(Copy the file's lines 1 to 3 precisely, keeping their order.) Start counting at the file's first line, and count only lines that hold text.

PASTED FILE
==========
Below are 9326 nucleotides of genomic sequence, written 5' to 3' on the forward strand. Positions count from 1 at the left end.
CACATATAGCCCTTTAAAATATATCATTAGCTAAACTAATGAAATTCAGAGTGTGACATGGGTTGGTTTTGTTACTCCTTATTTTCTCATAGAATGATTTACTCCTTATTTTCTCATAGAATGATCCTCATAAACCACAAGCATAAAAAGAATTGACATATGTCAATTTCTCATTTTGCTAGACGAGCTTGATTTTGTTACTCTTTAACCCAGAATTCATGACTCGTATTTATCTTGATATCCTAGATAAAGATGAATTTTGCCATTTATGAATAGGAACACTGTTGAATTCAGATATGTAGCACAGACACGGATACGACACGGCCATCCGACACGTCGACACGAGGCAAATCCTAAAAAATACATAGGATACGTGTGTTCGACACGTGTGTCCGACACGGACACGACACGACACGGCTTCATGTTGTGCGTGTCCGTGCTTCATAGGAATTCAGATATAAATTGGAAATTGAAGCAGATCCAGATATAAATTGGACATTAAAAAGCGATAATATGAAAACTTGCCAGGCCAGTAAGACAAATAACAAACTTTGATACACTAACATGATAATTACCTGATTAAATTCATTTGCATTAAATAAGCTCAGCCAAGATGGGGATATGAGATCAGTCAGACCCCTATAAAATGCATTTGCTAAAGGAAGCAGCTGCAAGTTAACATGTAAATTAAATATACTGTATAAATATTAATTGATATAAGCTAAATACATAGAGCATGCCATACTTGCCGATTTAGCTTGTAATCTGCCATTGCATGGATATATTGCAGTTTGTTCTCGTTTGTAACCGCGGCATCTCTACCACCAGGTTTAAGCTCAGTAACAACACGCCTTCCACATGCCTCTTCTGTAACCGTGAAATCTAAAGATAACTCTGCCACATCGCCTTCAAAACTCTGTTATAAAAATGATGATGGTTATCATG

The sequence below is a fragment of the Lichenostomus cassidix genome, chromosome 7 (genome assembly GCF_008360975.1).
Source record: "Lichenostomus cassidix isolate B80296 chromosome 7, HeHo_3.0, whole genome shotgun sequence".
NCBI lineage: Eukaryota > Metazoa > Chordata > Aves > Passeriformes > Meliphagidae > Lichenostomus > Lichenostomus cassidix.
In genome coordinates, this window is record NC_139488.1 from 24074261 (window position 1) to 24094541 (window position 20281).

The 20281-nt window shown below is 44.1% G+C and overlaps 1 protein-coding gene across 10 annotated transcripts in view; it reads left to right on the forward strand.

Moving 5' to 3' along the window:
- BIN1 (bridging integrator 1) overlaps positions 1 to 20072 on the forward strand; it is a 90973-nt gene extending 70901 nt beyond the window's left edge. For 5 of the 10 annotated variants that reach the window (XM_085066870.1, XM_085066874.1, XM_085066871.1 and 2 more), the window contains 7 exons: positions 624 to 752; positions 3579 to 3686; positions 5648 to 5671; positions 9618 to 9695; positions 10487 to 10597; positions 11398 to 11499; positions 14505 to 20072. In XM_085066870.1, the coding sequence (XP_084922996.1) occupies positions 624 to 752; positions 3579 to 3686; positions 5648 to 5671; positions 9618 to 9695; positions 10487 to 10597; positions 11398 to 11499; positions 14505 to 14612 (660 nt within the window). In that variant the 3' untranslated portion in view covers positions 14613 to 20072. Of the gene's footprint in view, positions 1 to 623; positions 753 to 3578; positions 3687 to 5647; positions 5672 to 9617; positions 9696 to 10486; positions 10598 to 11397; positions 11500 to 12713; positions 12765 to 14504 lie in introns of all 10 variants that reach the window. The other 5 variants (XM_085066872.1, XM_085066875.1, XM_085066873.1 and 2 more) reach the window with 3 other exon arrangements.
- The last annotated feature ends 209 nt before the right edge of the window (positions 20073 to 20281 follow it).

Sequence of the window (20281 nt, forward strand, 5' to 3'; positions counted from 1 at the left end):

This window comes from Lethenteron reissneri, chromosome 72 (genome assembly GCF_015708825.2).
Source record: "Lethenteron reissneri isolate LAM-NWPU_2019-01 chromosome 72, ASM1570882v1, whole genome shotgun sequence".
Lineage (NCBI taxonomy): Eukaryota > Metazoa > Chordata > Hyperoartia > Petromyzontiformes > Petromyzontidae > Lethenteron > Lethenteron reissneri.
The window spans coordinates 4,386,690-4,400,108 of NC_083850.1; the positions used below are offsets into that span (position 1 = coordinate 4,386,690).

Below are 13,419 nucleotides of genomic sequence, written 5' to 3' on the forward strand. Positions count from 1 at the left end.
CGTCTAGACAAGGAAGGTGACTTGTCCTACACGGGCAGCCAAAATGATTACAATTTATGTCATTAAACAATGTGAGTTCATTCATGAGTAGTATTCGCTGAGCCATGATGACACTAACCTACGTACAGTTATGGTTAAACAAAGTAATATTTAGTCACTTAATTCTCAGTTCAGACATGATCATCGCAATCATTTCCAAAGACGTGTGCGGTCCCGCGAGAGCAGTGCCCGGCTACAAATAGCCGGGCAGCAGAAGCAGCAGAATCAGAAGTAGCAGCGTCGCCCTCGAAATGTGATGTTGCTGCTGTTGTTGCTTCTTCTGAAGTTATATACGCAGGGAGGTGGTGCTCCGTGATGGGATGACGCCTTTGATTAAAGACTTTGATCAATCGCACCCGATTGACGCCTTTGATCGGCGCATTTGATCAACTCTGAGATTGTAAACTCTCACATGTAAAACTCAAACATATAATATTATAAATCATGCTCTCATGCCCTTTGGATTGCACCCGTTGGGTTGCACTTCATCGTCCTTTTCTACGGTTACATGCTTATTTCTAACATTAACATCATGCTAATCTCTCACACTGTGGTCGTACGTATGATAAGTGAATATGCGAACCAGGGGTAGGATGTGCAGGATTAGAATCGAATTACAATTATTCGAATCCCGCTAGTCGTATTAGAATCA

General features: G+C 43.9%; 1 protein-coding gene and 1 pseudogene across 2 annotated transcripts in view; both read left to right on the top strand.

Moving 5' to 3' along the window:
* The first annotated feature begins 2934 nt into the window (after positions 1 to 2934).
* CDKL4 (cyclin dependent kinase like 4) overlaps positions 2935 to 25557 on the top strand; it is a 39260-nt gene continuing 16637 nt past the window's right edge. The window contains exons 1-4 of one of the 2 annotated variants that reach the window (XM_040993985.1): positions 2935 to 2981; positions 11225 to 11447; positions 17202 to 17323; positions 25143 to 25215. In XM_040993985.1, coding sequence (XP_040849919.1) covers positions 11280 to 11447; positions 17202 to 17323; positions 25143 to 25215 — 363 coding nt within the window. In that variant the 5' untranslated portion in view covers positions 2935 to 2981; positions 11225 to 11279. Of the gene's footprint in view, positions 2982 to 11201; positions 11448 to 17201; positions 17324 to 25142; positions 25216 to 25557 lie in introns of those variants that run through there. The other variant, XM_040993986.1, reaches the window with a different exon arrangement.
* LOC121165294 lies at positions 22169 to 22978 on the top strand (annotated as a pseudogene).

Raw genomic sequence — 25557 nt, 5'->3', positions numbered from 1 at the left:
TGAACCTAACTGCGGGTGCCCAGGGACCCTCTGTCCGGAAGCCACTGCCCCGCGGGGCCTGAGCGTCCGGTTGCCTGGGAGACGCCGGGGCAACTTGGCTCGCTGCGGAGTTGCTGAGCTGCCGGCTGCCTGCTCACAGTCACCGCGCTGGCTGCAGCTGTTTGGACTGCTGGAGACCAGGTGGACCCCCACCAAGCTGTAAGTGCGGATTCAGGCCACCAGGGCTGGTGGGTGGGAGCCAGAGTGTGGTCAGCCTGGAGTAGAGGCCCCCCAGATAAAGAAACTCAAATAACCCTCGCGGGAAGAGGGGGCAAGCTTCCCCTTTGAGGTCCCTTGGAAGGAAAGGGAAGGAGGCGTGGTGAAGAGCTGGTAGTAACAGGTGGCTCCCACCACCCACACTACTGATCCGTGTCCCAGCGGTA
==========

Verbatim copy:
Below are 9326 nucleotides of genomic sequence, written 5' to 3' on the forward strand. Positions count from 1 at the left end.
CACATATAGCCCTTTAAAATATATCATTAGCTAAACTAATGAAATTCAGAGTGTGACATGGGTTGGTTTTGTTACTCCTTATTTTCTCATAGAATGATTTACTCCTTATTTTCTCATAGAATGATCCTCATAAACCACAAGCATAAAAAGAATTGACATATGTCAATTTCTCATTTTGCTAGACGAGCTTGATTTTGTTACTCTTTAACCCAGAATTCATGACTCGTATTTATCTTGATATCCTAGATAAAGATGAATTTTGCCATTTATGAATAGGAACACTGTTGAATTCAGATATGTAGCACAGACACGGATACGACACGGCCATCCGACACGTCGACACGAGGCAAATCCTAAAAAATACATAGGATACGTGTGTTCGACACGTGTGTCCGACACGGACACGACACGACACGGCTTCATGTTGTGCGTGTCCGTGCTTCATAGGAATTCAGATATAAATTGGAAATTGAAGCAGATCCAGATATAAATTGGACATTAAAAAGCGATAATATGAAAACTTGCCAGGCCAGTAAGACAAATAACAAACTTTGATACACTAACATGATAATTACCTGATTAAATTCATTTGCATTAAATAAGCTCAGCCAAGATGGGGATATGAGATCAGTCAGACCCCTATAAAATGCATTTGCTAAAGGAAGCAGCTGCAAGTTAACATGTAAATTAAATATACTGTATAAATATTAATTGATATAAGCTAAATACATAGAGCATGCCATACTTGCCGATTTAGCTTGTAATCTGCCATTGCATGGATATATTGCAGTTTGTTCTCGTTTGTAACCGCGGCATCTCTACCACCAGGTTTAAGCTCAGTAACAACACGCCTTCCACATGCCTCTTCTGTAACCGTGAAATCTAAAGATAACTCTGCCACATCGCCTTCAAAACTCTGTTATAAAAATGATGATGGTTATCATG

The sequence below is a fragment of the Lichenostomus cassidix genome, chromosome 7 (genome assembly GCF_008360975.1).